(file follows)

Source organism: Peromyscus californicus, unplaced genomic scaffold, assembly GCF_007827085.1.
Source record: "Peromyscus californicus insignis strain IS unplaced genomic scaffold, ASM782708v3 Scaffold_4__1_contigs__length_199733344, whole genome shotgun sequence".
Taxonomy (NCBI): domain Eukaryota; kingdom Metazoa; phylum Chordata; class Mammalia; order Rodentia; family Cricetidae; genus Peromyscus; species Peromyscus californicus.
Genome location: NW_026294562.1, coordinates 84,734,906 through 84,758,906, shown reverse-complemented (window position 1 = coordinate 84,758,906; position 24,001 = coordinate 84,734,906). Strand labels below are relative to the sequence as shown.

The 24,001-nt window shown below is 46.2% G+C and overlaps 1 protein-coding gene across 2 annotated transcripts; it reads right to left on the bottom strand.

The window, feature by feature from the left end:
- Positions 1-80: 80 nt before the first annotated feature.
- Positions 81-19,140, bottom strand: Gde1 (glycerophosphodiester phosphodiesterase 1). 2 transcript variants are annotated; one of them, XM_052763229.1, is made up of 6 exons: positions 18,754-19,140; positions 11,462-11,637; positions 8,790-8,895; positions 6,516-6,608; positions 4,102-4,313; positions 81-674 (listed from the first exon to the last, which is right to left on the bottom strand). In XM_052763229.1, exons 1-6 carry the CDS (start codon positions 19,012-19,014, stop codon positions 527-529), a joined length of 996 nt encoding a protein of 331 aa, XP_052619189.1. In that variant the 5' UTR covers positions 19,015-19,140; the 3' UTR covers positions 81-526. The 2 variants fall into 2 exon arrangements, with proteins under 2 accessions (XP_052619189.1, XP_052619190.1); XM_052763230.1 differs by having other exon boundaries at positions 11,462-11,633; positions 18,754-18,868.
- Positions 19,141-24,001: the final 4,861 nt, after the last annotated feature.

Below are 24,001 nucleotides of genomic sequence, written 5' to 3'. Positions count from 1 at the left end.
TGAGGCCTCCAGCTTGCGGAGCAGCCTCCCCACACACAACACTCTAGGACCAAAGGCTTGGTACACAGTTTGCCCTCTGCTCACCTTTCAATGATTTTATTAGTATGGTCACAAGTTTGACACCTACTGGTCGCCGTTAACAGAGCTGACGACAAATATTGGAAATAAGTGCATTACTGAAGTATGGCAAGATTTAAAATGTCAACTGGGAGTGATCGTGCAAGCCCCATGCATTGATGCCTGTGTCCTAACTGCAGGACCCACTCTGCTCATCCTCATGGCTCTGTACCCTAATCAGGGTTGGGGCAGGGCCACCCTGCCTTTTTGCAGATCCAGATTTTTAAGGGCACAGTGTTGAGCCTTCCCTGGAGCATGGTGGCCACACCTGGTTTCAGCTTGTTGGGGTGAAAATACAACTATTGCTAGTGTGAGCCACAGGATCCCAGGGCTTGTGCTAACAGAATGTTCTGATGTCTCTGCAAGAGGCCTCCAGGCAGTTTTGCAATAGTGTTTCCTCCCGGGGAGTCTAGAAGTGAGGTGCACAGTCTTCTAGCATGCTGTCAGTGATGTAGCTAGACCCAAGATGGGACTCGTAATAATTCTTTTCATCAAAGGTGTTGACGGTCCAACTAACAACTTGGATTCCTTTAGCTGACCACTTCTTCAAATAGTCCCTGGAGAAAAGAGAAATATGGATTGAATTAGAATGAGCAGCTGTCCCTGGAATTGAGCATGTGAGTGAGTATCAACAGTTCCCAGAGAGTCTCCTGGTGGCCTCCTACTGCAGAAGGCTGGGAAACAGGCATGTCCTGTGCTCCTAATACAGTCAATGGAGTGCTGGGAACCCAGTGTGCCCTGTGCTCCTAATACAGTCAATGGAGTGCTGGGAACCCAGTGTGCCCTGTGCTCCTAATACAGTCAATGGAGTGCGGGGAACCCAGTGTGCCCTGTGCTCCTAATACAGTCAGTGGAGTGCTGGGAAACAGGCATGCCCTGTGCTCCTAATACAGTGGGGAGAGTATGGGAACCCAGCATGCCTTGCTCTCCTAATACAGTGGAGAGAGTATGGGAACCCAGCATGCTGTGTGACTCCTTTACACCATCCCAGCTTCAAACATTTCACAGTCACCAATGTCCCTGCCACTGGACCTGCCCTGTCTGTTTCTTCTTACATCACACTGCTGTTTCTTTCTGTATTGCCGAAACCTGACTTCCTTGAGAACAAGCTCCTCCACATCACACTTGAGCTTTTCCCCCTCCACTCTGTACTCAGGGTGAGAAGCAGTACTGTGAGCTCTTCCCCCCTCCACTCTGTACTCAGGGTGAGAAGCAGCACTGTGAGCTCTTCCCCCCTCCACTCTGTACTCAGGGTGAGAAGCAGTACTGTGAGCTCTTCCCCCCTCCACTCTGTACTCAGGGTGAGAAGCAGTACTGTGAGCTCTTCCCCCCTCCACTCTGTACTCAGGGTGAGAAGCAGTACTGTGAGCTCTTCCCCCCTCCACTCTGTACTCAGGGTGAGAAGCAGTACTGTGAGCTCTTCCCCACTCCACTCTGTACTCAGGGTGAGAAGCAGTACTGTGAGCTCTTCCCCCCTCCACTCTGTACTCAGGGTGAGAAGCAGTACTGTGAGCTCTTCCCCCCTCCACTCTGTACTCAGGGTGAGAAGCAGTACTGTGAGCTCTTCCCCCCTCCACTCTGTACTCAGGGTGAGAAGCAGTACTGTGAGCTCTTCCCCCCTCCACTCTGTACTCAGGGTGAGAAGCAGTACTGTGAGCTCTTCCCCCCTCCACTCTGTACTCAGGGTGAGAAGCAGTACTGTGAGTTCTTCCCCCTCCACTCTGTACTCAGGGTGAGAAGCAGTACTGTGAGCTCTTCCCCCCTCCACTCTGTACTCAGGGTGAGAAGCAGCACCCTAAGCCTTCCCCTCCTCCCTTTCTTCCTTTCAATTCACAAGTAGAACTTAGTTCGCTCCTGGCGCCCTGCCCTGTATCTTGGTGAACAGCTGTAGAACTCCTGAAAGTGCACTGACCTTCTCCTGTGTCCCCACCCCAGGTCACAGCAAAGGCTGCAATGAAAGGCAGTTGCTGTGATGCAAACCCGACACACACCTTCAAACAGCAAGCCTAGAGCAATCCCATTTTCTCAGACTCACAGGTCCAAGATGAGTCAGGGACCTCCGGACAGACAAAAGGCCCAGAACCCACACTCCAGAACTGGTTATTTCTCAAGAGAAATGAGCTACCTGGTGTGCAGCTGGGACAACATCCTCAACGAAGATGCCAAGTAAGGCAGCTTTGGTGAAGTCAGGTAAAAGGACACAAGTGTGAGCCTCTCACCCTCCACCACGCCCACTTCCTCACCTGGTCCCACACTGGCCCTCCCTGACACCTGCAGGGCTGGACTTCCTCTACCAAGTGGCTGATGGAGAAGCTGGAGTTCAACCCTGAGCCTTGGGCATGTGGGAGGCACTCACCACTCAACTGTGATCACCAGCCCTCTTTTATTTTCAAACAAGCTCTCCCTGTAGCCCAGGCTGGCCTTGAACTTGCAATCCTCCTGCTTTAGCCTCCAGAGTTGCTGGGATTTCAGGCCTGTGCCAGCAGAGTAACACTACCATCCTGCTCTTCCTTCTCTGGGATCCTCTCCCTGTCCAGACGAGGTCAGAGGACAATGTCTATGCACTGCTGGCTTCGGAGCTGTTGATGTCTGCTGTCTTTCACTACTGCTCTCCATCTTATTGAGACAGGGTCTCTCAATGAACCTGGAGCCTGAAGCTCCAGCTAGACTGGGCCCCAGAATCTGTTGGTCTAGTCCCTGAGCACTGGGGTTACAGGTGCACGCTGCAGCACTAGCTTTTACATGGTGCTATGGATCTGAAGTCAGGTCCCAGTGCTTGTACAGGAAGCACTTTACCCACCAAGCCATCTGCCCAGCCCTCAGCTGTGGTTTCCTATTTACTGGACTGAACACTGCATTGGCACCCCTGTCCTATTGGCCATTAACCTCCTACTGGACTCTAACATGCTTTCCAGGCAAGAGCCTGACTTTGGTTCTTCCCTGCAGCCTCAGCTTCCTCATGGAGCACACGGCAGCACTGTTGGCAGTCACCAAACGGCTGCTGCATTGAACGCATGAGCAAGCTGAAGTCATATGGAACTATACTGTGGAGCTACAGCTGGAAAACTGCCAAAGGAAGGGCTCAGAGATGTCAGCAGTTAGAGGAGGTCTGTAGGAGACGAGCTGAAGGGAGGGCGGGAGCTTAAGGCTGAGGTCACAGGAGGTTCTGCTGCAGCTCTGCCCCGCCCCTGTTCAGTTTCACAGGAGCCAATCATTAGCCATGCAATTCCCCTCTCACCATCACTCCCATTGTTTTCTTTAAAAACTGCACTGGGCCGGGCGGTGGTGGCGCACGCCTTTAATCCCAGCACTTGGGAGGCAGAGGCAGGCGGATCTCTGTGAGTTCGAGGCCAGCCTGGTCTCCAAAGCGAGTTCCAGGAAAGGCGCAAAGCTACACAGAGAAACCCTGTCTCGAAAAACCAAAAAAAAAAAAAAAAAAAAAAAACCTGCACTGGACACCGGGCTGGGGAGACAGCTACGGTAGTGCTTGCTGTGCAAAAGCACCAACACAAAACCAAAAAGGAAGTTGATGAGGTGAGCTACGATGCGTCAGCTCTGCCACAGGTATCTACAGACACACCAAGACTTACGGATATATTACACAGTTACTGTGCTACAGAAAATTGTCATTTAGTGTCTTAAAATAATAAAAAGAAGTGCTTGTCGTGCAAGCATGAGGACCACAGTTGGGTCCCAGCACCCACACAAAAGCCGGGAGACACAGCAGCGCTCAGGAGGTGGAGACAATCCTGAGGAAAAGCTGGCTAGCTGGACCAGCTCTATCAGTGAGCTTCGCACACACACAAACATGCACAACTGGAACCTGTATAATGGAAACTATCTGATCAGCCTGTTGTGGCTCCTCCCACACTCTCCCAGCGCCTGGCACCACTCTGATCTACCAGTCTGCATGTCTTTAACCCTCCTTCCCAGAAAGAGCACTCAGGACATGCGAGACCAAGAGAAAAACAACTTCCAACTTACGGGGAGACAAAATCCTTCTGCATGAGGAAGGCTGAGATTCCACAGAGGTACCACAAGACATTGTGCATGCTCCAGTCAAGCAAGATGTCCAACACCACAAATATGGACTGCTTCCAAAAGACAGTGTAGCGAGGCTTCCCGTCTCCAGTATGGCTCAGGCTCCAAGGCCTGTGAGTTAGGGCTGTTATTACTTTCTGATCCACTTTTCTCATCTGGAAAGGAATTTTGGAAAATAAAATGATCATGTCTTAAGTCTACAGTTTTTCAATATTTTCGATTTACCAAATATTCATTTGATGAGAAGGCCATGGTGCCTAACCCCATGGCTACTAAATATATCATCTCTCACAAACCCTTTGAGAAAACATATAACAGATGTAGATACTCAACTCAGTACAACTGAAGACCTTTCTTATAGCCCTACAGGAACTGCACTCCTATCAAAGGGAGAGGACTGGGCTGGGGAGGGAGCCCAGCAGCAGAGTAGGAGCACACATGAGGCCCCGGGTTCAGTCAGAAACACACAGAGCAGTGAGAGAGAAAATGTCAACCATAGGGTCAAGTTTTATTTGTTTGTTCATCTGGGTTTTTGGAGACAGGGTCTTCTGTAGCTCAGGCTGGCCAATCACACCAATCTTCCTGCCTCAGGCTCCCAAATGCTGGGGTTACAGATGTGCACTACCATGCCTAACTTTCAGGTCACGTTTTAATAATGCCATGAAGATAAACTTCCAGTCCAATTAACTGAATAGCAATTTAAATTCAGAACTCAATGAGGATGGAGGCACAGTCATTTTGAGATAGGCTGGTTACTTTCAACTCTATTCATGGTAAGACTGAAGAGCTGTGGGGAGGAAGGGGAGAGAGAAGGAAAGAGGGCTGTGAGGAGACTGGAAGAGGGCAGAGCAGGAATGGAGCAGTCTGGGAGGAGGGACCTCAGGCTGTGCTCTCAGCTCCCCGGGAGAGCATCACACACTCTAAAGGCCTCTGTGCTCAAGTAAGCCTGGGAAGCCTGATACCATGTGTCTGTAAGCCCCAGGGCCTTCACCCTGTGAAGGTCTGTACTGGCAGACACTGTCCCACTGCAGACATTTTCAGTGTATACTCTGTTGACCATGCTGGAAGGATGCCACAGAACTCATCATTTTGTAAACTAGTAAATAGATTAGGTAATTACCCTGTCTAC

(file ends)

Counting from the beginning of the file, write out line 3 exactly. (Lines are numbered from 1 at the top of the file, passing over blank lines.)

Taxonomy (NCBI): domain Eukaryota; kingdom Metazoa; phylum Chordata; class Mammalia; order Rodentia; family Cricetidae; genus Peromyscus; species Peromyscus californicus.